Last month, Liberal Democratic Party Secretary-General Toshihiro Nikai said during an LDP gathering in Tokyo that people who opt not to have children are "selfish" given the country's demographic crisis.

That remark received a lot of attention. However, much less was said about another comment Nikai made during the same speech, that there are no homes in Japan where people go hungry, essentially implying that there are no poor people here.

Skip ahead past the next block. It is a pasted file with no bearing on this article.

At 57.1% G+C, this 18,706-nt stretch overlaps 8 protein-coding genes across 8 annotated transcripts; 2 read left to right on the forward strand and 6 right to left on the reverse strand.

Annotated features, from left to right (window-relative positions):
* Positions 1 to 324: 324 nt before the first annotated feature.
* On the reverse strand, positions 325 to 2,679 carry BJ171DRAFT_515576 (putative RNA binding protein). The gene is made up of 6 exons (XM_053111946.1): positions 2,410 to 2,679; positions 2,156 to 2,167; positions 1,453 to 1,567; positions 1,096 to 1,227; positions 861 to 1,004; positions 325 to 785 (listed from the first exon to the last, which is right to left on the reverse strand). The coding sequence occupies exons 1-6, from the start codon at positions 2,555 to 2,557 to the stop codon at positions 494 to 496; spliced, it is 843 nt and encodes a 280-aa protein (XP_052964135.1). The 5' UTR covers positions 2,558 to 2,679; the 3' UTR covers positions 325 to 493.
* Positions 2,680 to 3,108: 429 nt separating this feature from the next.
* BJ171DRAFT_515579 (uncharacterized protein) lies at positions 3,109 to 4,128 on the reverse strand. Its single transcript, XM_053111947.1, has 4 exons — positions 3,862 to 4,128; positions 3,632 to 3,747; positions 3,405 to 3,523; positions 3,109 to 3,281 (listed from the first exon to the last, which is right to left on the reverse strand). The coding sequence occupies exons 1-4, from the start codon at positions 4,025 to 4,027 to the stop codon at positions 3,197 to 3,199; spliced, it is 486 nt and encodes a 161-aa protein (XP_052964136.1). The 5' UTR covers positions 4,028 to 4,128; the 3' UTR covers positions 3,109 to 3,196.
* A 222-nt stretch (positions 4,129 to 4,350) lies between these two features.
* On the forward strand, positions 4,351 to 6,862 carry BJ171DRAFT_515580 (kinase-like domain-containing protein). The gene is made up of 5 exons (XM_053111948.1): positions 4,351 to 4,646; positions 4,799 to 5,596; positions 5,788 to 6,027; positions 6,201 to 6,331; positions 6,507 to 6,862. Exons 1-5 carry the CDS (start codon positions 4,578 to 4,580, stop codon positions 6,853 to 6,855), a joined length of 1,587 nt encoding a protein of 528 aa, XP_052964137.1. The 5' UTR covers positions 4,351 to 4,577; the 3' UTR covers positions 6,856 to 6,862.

As a matter of fact, there have been several books published over the past year about the country's changing class structure. In "Shin Nihon no Kaikyu Shakai" (The New Japanese Class Society), sociologist Kenji Hashimoto says that class divisions are widening. Traditionally, there were two classes, an owners' class and a workers' class. The rise of the white-collar employee following World War II created a middle class, but in principle even these salarymen belonged to the workers' class.